Richmond's Liam Baker has seen his one-game suspension for rough conduct upheld, meaning the Tigers utility won't be available for this week's clash with St Kilda.

Baker fronted the AFL Tribunal on Tuesday evening and was cross-examined for his collision with Sydney defender Lewis Melican during the second quarter of the match on Sunday.

The MRO graded Baker's actions as careless conduct, medium impact and high contact, with Baker and Richmond pleading not guilty to the charge of rough conduct. The Tigers would also plead the level of impact should be 'low' instead of 'medium' if Baker was to be found guilty by the Tribunal.

The Tribunal deemed Baker was attempting to spoil the ball, however viewed it as an unrealistic and late attempt, resulting in the suspension standing.

When questioned by his counsel, Baker said his initial objective was to either mark or spoil the ball before it reached Melican, with the premiership Tiger eventually needing to alter his intention and then looked to spoil the ball.

Baker said when Melican "spilt the ball down to his lap" in marking the ball, he would then miss his desired spoil attempt.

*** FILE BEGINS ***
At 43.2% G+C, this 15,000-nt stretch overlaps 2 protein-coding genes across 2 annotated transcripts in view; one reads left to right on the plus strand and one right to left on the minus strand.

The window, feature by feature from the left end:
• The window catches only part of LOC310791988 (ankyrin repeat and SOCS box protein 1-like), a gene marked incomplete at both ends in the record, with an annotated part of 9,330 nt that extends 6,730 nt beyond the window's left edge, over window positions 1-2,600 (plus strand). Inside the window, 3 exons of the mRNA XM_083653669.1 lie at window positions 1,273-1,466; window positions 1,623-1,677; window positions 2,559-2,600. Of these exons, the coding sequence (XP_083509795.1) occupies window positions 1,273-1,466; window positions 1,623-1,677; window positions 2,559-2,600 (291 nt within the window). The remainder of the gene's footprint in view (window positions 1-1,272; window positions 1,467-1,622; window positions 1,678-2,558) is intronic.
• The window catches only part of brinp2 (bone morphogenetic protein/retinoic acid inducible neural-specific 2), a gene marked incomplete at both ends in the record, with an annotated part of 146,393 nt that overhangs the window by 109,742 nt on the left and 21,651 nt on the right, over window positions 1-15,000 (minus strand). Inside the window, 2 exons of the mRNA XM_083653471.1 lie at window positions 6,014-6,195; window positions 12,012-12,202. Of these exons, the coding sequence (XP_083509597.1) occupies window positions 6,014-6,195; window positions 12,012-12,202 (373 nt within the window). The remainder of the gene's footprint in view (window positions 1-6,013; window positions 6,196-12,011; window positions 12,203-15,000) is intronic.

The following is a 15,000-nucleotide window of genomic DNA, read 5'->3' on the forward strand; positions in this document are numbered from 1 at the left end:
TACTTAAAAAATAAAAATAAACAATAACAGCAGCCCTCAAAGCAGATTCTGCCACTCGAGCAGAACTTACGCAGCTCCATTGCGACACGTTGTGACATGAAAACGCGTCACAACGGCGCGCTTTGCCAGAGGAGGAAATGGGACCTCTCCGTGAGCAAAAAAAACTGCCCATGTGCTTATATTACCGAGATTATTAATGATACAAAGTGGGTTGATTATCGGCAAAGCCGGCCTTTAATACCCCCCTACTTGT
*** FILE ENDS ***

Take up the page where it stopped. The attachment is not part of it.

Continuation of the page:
Baker also denied trying to bump or brace for contact with Melican, or that his intent ever changed from contesting the ball.

"I watched the ball off his boot and saw where it was going," Baker recollected.

"I watched the ball and made a decision to try and mark it. I started running toward where I thought the ball was heading.

"I'm watching the ball (as I entered the forward 50). I was trying to either mark or spoil the ball (at that stage).

"(When leaving the ground) I thought at this point I could spoil the ball. I was using my right arm to swat the ball away. I was then extending (my arm) to spoil the ball.

"(At the final moment before contact) I was extending my arm to try and spoil the ball away. Melican spilt the ball down to his lap (causing me to miss the ball).

"(On where his arm made contact with Melican) That's where the ball originally was and where I thought it was going to be.

"I was always trying to spoil the ball. My right hand would've spoilt the ball if [Melican] had been clean (in marking the ball)."

The AFL argued Baker's attempt was not reasonable nor was it impacted by circumstances outside of his control.

The AFL also suggested Baker could have opened his arms before making impact with Melican.

"This was an inherently dangerous action and had the potential to cause more injury than it did," AFL counsel Andrew Woods said.

"The potential to cause injury has to be factored into the level of impact, particularly with high bumps that have contact with the head."

The outcome of the Tribunal's findings means Baker will not be available to play in his side's Round 4 match against St Kilda at Norwood Oval on Sunday.